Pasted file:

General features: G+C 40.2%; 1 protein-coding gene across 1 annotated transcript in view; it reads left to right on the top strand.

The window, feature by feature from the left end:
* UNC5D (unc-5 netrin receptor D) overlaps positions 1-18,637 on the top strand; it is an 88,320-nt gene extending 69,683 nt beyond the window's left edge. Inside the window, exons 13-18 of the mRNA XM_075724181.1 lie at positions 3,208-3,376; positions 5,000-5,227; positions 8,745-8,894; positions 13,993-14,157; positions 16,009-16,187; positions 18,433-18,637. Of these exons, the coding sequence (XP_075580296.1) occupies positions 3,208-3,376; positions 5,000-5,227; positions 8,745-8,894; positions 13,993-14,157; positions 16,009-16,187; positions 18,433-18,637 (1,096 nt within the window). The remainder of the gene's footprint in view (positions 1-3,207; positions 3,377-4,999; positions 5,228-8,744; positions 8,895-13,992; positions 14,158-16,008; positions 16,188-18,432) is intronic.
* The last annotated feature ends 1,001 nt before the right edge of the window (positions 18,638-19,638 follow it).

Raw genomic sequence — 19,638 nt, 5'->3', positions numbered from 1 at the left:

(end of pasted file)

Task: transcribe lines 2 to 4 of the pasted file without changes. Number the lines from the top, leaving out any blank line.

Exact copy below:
The window, feature by feature from the left end:
* UNC5D (unc-5 netrin receptor D) overlaps positions 1-18,637 on the top strand; it is an 88,320-nt gene extending 69,683 nt beyond the window's left edge. Inside the window, exons 13-18 of the mRNA XM_075724181.1 lie at positions 3,208-3,376; positions 5,000-5,227; positions 8,745-8,894; positions 13,993-14,157; positions 16,009-16,187; positions 18,433-18,637. Of these exons, the coding sequence (XP_075580296.1) occupies positions 3,208-3,376; positions 5,000-5,227; positions 8,745-8,894; positions 13,993-14,157; positions 16,009-16,187; positions 18,433-18,637 (1,096 nt within the window). The remainder of the gene's footprint in view (positions 1-3,207; positions 3,377-4,999; positions 5,228-8,744; positions 8,895-13,992; positions 14,158-16,008; positions 16,188-18,432) is intronic.
* The last annotated feature ends 1,001 nt before the right edge of the window (positions 18,638-19,638 follow it).